Finally I agree about the lack of status indicators. I’ve been playing with a flip title as a mood/status indicator to give to my friends a better idea about how do I feel or what I am doing when I am inworld. Also I’ve seen a twitter wall inworld. Using twitter inside second life may help for giving cues about people’s paralanguage or non-verbal communication, when twitter is over their heads, for example!
    Cheers,
    Margarita
    PS: Text into ” comes from the report evaluation of the OpenHabitat project that I’ve written with Steven, based on the analysis of cooperation experiences in art and design and in the analysis of dialogic interaction in philosophy.

    • Marga, thank you for your detailed comment and all the suggestions.
      Some kind of indicator (circle, chat range tool) is an essential tool to make avatars aware of the 19m chat range.

      I like your ideas of conrolling the flow of a discussion by using codes. Another code would be to start one’s sentence with capitalised words to indicate QUESTION: IDEA:, etc.

      I am not sure how the Twitter wall is supposed to help with in-world communication. Could you elaborate on this?

  2. I’m glad you are able to gather huge groups in your classes and can easily imagine the difficulties to handle the complete communiction as you describe. When I once started BABEL Language School, I didn’t know, how many sudents in class at a time I would be able to “collect” for lessons. Therefore I organized all classes and teacher conferences in groups, which gives a better possibility to manage the access and the distrubution of learning materials.
    Groups aren’t such expensive to establlish and they can carry out group im’s and notices to all enrolled.
    Good luck with your further development of methods and contents of virtual language teaching!
    Michael Großpietsch

    • Thanks for your suggestion, Michael!

      As a matter of fact, I do create separate groups for my classes, too. I agree that this is very important and helps with communication and class management.

  3. Hello:
    To add to the comments above, I have found that group discussions work best if there is common understanding about process. One of the best I have found for facilitating discussion is the the use of a seating area — I use the Mysti table rezzer. With this there is always one more seat at the table and everyone is within chat range.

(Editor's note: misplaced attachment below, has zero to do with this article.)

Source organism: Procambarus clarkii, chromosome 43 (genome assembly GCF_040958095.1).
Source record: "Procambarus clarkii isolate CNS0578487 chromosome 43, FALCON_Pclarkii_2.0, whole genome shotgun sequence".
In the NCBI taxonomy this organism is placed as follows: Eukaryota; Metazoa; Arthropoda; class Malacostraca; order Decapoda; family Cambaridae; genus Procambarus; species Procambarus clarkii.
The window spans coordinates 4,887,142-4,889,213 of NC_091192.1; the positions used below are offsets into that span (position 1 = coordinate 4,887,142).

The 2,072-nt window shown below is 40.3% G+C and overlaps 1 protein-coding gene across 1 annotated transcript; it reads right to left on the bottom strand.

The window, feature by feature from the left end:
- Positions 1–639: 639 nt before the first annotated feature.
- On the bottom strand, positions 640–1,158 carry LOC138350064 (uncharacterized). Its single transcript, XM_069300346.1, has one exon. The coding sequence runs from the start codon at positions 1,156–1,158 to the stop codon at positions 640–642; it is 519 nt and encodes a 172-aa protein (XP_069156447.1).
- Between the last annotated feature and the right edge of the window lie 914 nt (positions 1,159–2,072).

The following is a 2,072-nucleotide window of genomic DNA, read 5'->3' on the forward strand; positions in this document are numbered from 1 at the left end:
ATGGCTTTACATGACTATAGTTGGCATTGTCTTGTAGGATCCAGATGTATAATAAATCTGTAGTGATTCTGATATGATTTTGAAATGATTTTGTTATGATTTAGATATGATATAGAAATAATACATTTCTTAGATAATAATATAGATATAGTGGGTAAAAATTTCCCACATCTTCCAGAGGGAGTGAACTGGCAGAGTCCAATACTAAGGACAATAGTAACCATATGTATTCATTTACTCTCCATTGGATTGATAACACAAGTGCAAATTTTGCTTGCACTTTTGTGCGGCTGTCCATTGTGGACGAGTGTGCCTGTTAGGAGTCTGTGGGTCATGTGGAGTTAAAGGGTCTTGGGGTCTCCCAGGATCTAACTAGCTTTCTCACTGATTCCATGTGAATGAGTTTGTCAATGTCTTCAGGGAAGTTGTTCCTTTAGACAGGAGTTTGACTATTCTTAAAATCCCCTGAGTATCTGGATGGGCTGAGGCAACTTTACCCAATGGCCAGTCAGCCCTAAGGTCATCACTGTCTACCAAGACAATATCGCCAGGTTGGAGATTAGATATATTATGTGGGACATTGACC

If using an amphitheatre venue, ensure that everyone knows how to use the communication tools. some sites have a info boards with the basics:
    Text chat range and chat history feature — very important!
    How to use voice chat — set up, adjustment by avatar, voice by camera

    It is easier to have a moderated discussion, just like in RL. Consider the purpose and set up accordingly. Have questions sent to the moderator via IM. Moderator then repeats these in order. Recognize that there will almost always be one more question after the call to close — chat lag is often the culprit for this.

    Voice to chat and chat to voice transcription might be needed. It is also possible to record text chat for later distribution. Someone may have to take notes on voice chat. There are tools that facilitate this and also get permissions as each avatar must touch the recorder. This also gives you a count of those present.

    I give my students and staff information about the free mysti tool and a basic orientation on use, especially the chat range. Newcomers also need orientation on preference settings and how to use camera effectively. In large gatherings it is less overwhelming if the avatar name feature is turned off.

    Hope this helps!
    Lorraine
    LoriVonne Lustre (SL)

    • Lorraine, you mention some very good tools and strategies. Thank you!

      I have recently bought the full version of the Mysti tool and find it very useful. You say that there is also a free version? I’ll have to find out about that to give it to my students and colleagues.

  4. Set a semitransparent hemisphere rather than a line – easier to see and know exactly where the chat boundary is.

    Ditto Mysti table etc – or have you seen the horizons – holodeck or paradise blanket rezzers where you can transport / rezz rooms/ environments specifically for meetings ARGs etc with logins?

  5. Pingback: Teaching in Second Life » Blog Archive » Communication and interaction tools